5. Robert S. Perks

    I’ve just been playing The Beatles album (featuring Tony Sheridan). What a great album to start a path of what was really a quite un-known band at the time,( The Beatles). Little did anyone know that the world was just round the corner. I have only ever played this album 3 times and the reason is to keep it as perfect as poss for someone of the next generation to enjoy as much as this one has. Tony Sheridan did a great job on the album and sort of help to make The Beatles be known to the awaiting world. What an unselfish man.
    Cheers mate, you must have earned a free ticket into the biggest concert in Heaven.

  6. Suzanne

    Tony used to live in my house, my elderly neighbour used to tell me about all the jam sessions which used to go on in the garden. In 2010 my neighbour saw Tony standing outside my home and he spoke to him. He asked if he thought we would let him have a look around, unfortunately we were in Barbados and my neighbour didn’t have a key. I e-mailed Tony and said when he next came over to contact me and have a look around, but sadly he passed away before ever making it back. Im trying to think of a fitting name for the house!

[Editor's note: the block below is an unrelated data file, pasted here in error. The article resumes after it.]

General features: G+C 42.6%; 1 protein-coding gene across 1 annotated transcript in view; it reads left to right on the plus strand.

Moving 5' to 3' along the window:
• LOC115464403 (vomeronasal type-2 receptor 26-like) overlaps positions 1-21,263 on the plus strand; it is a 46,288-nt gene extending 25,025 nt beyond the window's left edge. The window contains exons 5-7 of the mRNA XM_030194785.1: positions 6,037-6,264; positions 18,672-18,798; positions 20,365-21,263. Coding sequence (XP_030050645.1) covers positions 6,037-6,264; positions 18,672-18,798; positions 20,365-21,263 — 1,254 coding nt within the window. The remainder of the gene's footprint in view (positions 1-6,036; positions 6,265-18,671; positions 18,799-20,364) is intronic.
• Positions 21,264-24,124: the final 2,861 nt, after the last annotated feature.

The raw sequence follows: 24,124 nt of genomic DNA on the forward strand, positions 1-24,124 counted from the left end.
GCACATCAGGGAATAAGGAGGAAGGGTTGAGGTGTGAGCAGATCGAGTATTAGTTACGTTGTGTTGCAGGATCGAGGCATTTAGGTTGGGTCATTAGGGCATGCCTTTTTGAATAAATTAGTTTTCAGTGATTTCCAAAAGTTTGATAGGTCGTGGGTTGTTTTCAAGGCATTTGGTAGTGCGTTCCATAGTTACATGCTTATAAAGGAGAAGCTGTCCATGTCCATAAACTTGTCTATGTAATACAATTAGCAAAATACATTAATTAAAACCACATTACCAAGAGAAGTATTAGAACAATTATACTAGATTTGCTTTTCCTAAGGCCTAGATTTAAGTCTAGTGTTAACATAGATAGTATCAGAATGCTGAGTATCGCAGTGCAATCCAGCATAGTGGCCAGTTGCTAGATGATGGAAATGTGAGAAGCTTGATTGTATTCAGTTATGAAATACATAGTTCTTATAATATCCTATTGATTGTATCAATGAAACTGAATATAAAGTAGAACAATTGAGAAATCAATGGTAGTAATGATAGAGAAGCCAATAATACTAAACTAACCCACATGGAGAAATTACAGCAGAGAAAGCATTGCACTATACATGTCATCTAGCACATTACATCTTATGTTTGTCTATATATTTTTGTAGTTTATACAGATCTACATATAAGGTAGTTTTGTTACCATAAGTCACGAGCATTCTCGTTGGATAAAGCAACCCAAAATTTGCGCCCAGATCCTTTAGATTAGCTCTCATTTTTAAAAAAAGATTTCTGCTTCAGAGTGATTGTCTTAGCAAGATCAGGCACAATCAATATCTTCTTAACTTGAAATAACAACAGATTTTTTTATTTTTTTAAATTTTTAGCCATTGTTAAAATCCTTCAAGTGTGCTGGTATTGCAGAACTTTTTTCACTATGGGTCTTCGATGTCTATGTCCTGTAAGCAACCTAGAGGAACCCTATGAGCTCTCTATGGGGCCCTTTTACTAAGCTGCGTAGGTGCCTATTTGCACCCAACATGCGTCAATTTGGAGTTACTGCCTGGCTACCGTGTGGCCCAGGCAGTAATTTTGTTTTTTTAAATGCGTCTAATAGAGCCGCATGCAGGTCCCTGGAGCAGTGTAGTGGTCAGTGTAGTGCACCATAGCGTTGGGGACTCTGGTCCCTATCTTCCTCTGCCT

7. Ron Buss

    I bought “In the Beginning” (1st US Polydor release) in 1970 3 months before the release of Let It Be. I was 9. I didn’t know what to expect, but having a warm spot for their earliest recordings fired up my fascination. The fact that 10 out of 12 songs were sung by Tony Sheridan did not disappoint me at all; mainly because of the strength of the material. He did it well with character. The LP had a timeless feel to it. Had I not read the liner notes, I would have never guessed it was recorded as far back as 1961. Most importantly, one thing leads to another, Without Tony working with The Beatles & having them as backup on the 45 My Bonnie, Brian Epstein would never have been asked or import that single. Thus Brian may have never been compelled to go to the Cavern Club & consider managing The Beatles. Without Tony, The Beatles may have been overlooked.